A silver lab will usually have a lifespan of around 10 to 12 years. Here are some health conditions that you should be aware of when getting a silver lab:

1. Joint Dysplasia

Joint dysplasia is a particularly common health issue that affects the majority of labradors throughout their life. Joint dysplasia is mostly caused in the hip and elbow joints when abnormal growth leads to the misalignment of the ball joints. This can be a painful condition and can severely impact the movement of your dog’s joints.

As your Labrador grows older, joint dysplasia can worsen and can cause severe arthritis. It becomes untreatable in some cases, and the dog may be euthanized to avoid constant pain. 

Unfortunately, there are currently no cures for joint dysplasia except for surgery. Surgery can also correct this abnormality to a certain extent, but your lab may need painkillers and other medications. The only way to prevent joint dysplasia is to check with your breeder for any disease history in their lineage.

2. Retinal Disorders

Although most labradors don’t suffer from any significant retinal disorders, some labs, including silver labs, can be predisposed to conditions such as Progressive Retinal Atrophy and Cataracts. 

Progressive Retinal Atrophy causes the gradual deterioration of the vision until the dog becomes completely blind. It starts with trouble seeing at night, but can slowly degrade to the point of complete loss of sight.

Cataracts are also associated with age and cause the lens to develop a cloudy, white appearance. These can also impact your dog’s vision, and even though surgery is available, getting it is only advisable if their vision is severely impaired.

3. Color Dilution Alopecia

Color Dilution Alopecia is the only disease that is closely associated with silver labs. This disorder occurs in dogs with two dd genes, like the silver lab. 

It mainly causes hair loss and dry skin, which leads to bacterial infections in the hair follicles. 

However, not all dogs with the dd genes are predisposed to this condition. It’s also not a very serious disease and is manageable with some antibiotic doses.

4. Exercise-Induced Collapse

This particular disorder is common in most sporting breeds, including Labradors. It causes a sudden loss of muscular control after an extended period of vigorous exercise or physical activity.

When it occurs, your Labrador might suddenly go partially or entirely limp. These episodes usually last around 5 to 20 minutes. Though in some extreme cases, some dogs can succumb to it.

How Much Do Silver Labradors Cost?

Since silver labs are so rare and high in demand, they can cost you a pretty penny. If you’re in the market for these dogs, you should expect to pay a base price of at least $850 for a single silver lab puppy.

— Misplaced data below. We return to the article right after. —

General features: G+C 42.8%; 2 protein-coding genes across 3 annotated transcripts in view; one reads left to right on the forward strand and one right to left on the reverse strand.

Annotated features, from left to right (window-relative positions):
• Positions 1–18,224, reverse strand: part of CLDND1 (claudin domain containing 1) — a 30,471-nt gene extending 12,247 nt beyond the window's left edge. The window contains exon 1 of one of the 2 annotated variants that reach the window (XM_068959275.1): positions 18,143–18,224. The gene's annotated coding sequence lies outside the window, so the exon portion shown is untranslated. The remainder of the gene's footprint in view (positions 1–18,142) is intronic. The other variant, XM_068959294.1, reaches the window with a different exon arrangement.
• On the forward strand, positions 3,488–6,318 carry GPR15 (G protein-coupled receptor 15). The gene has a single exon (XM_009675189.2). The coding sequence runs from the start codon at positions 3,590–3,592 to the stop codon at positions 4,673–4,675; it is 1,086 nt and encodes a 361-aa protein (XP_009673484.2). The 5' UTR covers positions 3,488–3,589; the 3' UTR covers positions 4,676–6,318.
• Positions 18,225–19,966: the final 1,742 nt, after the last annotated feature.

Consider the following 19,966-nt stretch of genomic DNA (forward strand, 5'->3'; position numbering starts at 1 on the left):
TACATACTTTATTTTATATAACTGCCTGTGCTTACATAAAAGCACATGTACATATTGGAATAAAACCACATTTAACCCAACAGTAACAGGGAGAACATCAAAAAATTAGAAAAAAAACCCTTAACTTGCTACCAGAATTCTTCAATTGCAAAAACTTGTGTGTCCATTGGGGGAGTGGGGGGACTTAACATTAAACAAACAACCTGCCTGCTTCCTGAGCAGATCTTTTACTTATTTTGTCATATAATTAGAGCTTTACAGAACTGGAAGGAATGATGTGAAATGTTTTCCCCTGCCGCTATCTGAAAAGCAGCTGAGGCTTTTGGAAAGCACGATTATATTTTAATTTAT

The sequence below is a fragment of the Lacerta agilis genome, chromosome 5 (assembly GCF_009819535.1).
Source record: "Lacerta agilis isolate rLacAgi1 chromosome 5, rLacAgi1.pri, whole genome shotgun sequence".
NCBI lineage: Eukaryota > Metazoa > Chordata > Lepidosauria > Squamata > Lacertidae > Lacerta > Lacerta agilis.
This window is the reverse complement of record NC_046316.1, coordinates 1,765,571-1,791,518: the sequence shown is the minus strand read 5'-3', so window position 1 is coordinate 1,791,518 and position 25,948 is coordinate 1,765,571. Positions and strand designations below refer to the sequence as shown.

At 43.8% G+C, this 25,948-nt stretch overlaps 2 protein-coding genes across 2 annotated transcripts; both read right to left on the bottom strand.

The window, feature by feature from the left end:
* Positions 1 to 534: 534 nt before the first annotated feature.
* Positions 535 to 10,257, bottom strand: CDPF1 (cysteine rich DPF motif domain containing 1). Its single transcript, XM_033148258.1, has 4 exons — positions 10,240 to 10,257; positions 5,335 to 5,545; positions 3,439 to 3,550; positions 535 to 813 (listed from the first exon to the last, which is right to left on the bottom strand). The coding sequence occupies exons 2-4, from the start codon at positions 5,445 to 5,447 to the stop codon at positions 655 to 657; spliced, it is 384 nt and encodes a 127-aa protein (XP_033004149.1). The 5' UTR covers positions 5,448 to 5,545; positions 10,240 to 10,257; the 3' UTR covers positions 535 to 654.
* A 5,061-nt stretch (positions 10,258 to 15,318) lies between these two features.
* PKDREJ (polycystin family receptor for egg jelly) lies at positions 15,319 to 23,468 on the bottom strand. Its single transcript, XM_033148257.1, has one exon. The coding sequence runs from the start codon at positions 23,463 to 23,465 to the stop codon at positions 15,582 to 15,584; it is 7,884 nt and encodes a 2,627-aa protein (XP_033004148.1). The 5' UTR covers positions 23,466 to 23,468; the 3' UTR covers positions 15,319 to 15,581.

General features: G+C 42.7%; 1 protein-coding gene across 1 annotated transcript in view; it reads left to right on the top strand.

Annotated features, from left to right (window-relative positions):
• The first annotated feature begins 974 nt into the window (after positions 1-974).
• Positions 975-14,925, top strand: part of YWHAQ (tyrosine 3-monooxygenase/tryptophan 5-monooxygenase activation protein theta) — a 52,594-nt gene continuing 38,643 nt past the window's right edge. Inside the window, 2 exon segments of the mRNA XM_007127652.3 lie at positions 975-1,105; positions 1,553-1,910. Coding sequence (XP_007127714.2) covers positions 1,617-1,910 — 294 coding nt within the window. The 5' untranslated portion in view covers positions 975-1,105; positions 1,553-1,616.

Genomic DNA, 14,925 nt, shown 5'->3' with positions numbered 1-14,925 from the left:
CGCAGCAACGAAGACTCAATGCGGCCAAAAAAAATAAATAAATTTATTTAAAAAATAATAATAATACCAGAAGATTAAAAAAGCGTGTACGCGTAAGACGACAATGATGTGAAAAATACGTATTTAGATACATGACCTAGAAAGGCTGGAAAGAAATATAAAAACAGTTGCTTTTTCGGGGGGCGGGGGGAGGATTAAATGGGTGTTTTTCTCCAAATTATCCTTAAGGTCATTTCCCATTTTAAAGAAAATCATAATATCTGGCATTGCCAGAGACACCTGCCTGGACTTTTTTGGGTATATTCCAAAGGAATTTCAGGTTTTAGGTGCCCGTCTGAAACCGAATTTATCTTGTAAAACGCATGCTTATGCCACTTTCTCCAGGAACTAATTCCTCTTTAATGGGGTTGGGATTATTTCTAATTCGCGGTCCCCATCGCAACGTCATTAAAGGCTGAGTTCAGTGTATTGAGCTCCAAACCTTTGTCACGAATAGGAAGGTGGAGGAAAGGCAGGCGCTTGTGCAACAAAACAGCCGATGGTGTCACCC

However, if you’re buying from reputable breeders, these costs can quickly soar up to almost $1,250 to $1,500. A reliable breeder will also provide you with complete health inspection and reports and your puppy’s lineage.

Despite that, there are still some important things you should keep in mind to ensure that you’re getting the best puppy for your money and aren’t involving yourself in anything illegal.

1. Never go for a deal that seems too good to be true

The amount of money involved in breeding silver labradors has given rise to many illegal puppy mills and unethical breeders looking to hoard as much money as possible.

If you ever come across any breeder or pet store offering ‘purebred silver labs’ for an ‘extremely affordable price,’ always look the other way. Most of these fraudulent breeders will provide you with fake documents and health checks. 

2. Always ask for complete health reports and documents

Like any other Labrador, silver labs are also predisposed to several health conditions. But because there is such high demand for these puppies, breeders often try to produce them in as much quantity as possible. 

Because of this, there’s no proper health inspection of these puppies and no documentation proving if they’re safe from diseases and health issues. Inbreeding can also be a significant problem when these breeders produce silver labs in as much quantity as possible, often leading to even more predisposed diseases than a standard silver lab.

So you want your silver lab to learn some new tricks? Check this video out!

25 Labrador Tricks

FAQs – Silver Labs

What is the eye color of silver labs?

Silver labs are born with beautiful blue eyes, but their eyes turn into a pale-yellowish color as they grow older.

Can silver labs be registered as purebred?

Yes, silver labradors can be registered as purebred if proof of 3 generations of purebred breeding is available. Despite this, they’ll be registered as ‘Chocolate’ labradors.

Can silver labs be used as show dogs?

No, silver labradors cannot participate in show rings as the AKC does not officially recognize the color. However, they can take part in field trials if their parents are registered with the AKC.

Do silver labrador retrievers shed a lot?

Silver labradors do shed quite a bit during spring and fall seasons. But except for that, they shed average amounts of fur and only need brushing once or twice per week.

Where do silver labradors originate?

Although there are no accurate reports, some studies suggest that they first appeared in the UK.